How to create compelling bullet points

July 18, 2012

Blog posts, Tweets, video clips, the Facebook timeline, and tens of thousands of images pinned to digital boards are flying past us faster than we can read them. Faster than we can even scan them, for the most part!

For writers and marketers trying to stand out in the masses this means you’d better know how to write a compelling headline, and you’d better know how to write bullet points to grab – and keep – your reader’s interest. Your copy doesn’t necessarily need to be short, but it needs to be readable.

But, why bullets? Surely they’re not the way to winning prose… Perhaps not, but they keep people reading like nothing else. The best way to make sense of an idea, especially online, is not to dumb it down for readers, but to break it into digestible chunks. Yes, bullets!

The essence of a great bullet is brevity + promise.

Brevity has been a hallmark of good writing since writing began, but every one of us living in the Twitter Age possesses an acute awareness of just how important brevity is right now. Long, complex bullet points would defeat the purpose of writing bullets at all — to keep your reader moving through your copy.

Promise is the element that hooks your reader like a fish. You’re making a plain and legitimate claim that your product/idea/service will give them what they’ve been looking for. It goes without saying, but you MUST deliver then on the promise that you make.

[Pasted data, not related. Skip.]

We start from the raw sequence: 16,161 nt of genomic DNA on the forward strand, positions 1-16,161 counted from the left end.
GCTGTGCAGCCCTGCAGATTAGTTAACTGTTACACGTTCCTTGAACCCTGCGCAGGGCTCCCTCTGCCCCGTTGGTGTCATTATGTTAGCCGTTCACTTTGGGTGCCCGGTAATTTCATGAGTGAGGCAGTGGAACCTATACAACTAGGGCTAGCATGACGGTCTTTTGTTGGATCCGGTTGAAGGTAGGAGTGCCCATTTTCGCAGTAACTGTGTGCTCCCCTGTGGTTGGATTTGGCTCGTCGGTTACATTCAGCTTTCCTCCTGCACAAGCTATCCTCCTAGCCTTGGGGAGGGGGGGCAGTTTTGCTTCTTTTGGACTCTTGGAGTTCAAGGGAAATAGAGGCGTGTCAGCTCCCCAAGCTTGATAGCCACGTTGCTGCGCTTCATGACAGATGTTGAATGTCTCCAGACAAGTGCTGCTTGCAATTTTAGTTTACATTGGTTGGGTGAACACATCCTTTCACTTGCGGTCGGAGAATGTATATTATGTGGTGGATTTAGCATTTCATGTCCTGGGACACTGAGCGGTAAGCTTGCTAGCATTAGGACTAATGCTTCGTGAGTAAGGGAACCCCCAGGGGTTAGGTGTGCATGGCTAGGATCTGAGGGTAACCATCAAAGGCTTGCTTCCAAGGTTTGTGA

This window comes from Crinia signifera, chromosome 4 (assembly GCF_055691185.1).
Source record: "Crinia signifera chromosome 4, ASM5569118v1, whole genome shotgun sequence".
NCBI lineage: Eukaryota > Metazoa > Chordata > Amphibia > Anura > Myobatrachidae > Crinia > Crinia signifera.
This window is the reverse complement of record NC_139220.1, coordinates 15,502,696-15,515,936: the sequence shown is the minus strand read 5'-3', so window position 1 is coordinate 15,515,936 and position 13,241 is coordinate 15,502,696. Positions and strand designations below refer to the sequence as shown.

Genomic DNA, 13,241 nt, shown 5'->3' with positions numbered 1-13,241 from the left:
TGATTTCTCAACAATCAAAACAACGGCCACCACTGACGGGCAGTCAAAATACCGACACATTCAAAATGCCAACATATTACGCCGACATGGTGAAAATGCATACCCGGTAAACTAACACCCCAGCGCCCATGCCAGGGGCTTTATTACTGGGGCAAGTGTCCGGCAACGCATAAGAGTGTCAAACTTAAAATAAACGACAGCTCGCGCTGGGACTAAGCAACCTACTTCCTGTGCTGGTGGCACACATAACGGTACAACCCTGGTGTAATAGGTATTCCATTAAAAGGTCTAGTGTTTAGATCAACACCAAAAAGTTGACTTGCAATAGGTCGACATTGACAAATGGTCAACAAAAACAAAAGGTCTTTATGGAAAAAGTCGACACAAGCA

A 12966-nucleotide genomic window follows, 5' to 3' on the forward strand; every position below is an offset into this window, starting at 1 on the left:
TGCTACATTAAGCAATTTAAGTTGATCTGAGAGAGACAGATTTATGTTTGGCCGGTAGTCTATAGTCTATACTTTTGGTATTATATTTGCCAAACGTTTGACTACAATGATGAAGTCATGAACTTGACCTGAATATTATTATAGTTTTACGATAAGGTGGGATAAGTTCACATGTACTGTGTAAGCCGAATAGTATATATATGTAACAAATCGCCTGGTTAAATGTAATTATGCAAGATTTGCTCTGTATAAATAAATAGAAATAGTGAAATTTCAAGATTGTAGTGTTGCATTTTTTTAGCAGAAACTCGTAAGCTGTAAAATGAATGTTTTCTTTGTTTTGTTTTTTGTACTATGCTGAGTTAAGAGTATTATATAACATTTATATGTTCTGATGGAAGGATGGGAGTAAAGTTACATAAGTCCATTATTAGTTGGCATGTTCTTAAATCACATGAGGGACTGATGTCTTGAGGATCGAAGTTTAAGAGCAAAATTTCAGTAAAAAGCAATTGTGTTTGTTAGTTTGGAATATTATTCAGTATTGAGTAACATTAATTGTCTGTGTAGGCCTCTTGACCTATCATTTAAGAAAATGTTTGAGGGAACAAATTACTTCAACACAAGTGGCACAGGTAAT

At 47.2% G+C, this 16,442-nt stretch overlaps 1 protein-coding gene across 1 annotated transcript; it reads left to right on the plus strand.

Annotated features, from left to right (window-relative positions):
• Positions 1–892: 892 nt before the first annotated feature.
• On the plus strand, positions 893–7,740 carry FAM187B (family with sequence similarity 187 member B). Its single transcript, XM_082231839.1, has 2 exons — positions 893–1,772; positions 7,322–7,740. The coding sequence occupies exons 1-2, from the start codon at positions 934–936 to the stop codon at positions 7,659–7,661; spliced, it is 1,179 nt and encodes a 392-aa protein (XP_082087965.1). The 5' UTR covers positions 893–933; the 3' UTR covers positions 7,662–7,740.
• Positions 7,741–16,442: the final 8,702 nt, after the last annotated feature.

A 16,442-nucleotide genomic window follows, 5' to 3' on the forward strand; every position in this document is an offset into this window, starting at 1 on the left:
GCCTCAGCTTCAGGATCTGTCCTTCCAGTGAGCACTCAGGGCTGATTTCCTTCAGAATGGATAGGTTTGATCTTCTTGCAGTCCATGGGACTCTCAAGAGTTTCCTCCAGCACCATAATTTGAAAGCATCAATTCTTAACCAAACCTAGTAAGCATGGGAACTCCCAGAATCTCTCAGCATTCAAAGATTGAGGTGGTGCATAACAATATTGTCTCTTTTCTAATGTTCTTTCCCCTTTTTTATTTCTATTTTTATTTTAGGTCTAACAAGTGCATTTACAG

According to Brian Clark, who wrote “Bullet Points 101”, here is a summary of what an effective bullet is and does.

  1. In expressing a clear benefit and promise to the reader, your bullets are effectively mini-headlines. They encourage the scanning reader to go back into the real meat of your content, or go forward with your call to action.
  2. Keep your bullet points symmetrical if possible; meaning, one line each, two lines each, etc. It’s easier on the eyes and therefore easier on the reader.
  3. Avoid bullet clutter at all costs. Do not get into a detailed outline jumble of subtitles, bullets and sub-bullets. Bullets are designed for clarity, not confusion.
  4. Practice parallelism. Keep your bullet groups thematically related, begin each bullet with the same part of speech, and maintain the same grammatical form.
  5. Remember that bullets (like headlines) are not necessarily sentences. If you want to write complete sentences, stick with a paragraph or a numbered list.